• Have a discussion with the production team or client on related topics on SARS-CoV-2 protections, safety plans, health concerns, working environment, and artist expectations.
  • Makeup artists have the right to ask any questions related to their own health and safety on the job.
  • Makeup artists should be permitted to get in touch with the talent to discuss safety expectations on the day of the job.
  • Makeup kits, tools, and any items brought with the makeup artists on the workday should be disinfected. Create working stock (see Glossary) prior to the workday to minimize contamination of product.


  • Studios, production teams, and clients are responsible to keep all of their contracted staff and talent working in a safe environment during the SARS-CoV-2 pandemic.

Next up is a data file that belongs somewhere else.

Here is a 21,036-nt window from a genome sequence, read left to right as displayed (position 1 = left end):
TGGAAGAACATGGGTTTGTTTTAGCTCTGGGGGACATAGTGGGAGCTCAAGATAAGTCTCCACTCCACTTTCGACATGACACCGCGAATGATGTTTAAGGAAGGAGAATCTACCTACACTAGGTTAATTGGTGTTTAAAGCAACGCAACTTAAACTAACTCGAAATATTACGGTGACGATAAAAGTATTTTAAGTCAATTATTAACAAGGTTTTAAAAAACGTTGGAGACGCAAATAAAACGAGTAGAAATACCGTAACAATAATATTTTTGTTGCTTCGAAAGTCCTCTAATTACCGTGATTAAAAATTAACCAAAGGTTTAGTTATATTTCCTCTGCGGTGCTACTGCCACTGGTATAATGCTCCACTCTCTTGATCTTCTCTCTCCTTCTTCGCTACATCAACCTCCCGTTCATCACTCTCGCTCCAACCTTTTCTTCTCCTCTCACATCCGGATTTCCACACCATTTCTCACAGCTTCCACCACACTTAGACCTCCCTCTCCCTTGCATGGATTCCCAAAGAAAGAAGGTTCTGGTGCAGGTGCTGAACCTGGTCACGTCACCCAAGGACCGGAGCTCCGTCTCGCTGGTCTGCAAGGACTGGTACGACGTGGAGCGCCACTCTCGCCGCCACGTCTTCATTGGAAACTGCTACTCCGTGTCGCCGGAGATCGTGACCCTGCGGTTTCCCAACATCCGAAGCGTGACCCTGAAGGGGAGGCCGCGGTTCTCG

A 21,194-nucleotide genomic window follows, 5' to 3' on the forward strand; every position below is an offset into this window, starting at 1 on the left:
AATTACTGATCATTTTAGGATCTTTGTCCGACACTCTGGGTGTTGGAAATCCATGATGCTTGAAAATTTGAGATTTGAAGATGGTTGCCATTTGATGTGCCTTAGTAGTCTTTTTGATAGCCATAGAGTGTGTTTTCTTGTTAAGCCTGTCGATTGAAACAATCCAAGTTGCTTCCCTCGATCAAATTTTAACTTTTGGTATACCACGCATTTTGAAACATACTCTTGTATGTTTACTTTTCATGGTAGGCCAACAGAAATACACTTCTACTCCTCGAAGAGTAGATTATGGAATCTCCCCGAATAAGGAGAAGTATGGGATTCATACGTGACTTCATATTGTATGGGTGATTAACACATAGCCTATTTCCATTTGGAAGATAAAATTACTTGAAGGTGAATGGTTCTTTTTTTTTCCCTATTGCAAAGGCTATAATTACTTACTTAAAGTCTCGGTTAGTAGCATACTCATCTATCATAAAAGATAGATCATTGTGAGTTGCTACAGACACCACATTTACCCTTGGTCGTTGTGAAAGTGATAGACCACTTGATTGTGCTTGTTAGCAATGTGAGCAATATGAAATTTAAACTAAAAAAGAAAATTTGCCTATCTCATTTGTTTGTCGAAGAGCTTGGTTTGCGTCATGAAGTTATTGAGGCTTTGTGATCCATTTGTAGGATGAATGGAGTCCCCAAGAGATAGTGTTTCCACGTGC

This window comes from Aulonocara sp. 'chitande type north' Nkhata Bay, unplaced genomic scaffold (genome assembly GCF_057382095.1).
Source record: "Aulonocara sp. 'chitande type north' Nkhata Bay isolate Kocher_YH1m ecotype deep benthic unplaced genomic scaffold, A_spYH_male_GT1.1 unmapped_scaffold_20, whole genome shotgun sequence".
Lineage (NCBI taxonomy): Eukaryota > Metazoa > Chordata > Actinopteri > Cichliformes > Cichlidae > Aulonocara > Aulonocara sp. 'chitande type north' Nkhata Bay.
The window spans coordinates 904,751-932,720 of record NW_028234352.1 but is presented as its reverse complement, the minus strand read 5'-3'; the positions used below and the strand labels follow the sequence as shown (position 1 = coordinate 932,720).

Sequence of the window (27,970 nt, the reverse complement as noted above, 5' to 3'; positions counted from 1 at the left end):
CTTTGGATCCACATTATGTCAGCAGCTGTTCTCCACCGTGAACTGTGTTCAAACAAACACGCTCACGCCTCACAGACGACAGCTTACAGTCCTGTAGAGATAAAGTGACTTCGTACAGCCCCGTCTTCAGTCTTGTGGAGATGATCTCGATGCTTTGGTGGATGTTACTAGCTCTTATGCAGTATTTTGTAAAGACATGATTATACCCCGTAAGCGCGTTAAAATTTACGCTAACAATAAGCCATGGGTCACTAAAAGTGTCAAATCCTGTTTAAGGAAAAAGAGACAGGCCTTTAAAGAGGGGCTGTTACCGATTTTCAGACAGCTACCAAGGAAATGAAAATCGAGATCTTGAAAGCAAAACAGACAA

• Good ventilation, HEPA air filtration devices, and UV/UVC lighting systems are recommended to decontaminate air.
  • Frequent disinfection with appropriate disinfection products (60-80% IPA or ETA, or soap and water), according to manufacturer’s instructions, should be performed on frequently touched areas, including:
    • Light switches, door handles to main entrances and studios, restrooms, including lavatory handles, sink handles, paper towel or hand sanitizer dispensers, makeup stations, drawers, talent chairs, etc.
    • Please be aware that disinfected surface areas should be completely dry before use.
  • A minimum 6 feet of distance should be maintained between workstations, and no one should come within 6 feet of a workstation without permission from the artist.